The Financial Select Sector SPDR Fund (XLF) tracks an index of S&P 500 financial stocks, weighted by market cap.
The exchange-traded fund (ETF) seeks to provide precise exposure to companies that are involved with diversified financial services such as the insurance, banks, capital markets, mortgage real estate investment trusts (REITs), consumer finance and thrifts and mortgage finance industries. XLF offers extremely liquid exposure to the heavyweights in the U.S. financials segment.
Its cap-weighted, S&P 500-only portfolio means that it concentrates on large banks and avoids small-caps. The fund is large and massively liquid, far outpacing its peers in trading volume. A low fee and tight tracking make for very low all-in costs.
For many investors and traders, XLF is the go-to exchange-traded fund for financials exposure, although there are more comprehensive funds out there for long-term exposure. It is important to note that XLF spun off its real estate exposure in September 2016, consistent with the Global Industry Classification Standard (GICS) reclassification that elevated real estate to sector-level status.
The change was material, since real estate comprised about 20% of the fund at the time. For each share held, XLF shareholders as of September 16, 2016, received 0.139146 shares of XLRE, State Street Global Advisors’ real estate ETF.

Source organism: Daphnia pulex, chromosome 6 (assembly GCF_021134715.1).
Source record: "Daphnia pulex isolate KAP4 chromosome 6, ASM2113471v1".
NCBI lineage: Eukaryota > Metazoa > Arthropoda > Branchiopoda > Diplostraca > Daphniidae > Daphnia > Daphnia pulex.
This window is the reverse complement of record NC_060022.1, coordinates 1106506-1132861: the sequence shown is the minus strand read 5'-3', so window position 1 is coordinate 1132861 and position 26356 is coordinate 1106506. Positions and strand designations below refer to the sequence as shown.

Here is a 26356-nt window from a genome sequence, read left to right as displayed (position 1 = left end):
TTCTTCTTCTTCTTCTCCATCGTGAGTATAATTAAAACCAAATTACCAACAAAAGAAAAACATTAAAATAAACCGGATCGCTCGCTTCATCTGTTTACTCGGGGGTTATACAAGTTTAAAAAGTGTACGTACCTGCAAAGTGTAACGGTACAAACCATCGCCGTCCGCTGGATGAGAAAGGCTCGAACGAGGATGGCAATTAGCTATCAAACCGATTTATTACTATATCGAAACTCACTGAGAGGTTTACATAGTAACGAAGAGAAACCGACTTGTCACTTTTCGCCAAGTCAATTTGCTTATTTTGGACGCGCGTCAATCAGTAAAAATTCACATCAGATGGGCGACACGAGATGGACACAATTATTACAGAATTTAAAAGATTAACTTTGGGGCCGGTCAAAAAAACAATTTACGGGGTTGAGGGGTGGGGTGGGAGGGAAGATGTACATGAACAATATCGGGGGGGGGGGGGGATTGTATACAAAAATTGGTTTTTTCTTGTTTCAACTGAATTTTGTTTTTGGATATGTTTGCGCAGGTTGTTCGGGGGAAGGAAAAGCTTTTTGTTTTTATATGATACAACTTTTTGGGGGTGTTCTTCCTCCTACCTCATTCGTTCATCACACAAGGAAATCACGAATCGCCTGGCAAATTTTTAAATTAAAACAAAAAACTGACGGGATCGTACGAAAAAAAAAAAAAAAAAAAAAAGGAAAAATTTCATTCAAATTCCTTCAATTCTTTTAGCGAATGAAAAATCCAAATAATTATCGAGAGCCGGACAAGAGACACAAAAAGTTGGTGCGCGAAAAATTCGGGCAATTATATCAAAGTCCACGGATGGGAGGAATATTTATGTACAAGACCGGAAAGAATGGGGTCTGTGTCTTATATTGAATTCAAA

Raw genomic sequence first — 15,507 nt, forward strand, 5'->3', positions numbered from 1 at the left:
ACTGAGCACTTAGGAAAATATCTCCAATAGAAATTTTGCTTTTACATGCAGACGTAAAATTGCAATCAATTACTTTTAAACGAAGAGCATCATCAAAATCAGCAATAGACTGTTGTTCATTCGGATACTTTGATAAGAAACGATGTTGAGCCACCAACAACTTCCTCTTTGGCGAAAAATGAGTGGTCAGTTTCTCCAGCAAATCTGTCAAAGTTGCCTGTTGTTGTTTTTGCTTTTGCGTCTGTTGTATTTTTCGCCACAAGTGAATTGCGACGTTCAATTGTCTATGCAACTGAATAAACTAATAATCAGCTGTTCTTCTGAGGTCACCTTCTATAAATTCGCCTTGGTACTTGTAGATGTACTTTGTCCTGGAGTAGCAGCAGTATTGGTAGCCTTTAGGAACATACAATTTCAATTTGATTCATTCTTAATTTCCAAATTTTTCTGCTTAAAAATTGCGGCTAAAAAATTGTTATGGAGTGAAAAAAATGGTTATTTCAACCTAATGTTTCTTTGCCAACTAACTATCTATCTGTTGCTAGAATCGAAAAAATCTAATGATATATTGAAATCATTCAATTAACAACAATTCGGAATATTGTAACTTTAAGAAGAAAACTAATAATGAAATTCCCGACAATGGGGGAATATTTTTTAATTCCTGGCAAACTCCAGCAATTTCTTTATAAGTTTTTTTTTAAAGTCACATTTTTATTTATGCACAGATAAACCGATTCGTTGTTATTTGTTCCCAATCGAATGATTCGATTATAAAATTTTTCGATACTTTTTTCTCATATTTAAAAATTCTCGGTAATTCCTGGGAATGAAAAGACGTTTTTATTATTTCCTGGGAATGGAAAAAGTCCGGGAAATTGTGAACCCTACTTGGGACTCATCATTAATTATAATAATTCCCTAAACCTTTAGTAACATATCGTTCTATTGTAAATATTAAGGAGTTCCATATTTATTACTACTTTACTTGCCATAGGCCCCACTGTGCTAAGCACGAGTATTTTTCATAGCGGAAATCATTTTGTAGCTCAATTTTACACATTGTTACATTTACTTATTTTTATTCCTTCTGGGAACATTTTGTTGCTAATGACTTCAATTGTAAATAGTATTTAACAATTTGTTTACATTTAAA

Among the fund’s top holdings are Berkshire Hathaway Inc. Class B (NYSE: BRK.B), JPMorgan Chase & Co. (NYSE: JPM), Bank of America Corp (NYSE: BAC), Wells Fargo & Company (NYSE: WFC) and Citigroup Inc. (NYSE: C). Top sectors include Banking Services, 47.13%; Insurance, 32.11%; and Investment Banking, 17.02%.
Chart Courtesy of StockCharts.com
The ETF has a weighted average market cap of $165.43 billion, $24.92 billion assets under management and 69 holdings. The expense ratio is 0.13%, meaning it is relatively less expensive to hold in comparison to other ETFs. The fund pays a $0.14 dividend, giving it a 1.58% yield.
A wide array of diversified financial service firms, insurance, banks, capital markets, consumer finance and thrift companies are featured in this index. While XLF does provide an investor with the ability to profit from the world of financial services, this sector may not be appropriate for all portfolios. Thus, interested investors always should exercise their own due diligence to decide whether this fund is suitable for one’s own investing goals.
As always, I am happy to answer any of your questions about ETFs, so do not hesitate to send me an email. You just may see your question answered in a future ETF Talk.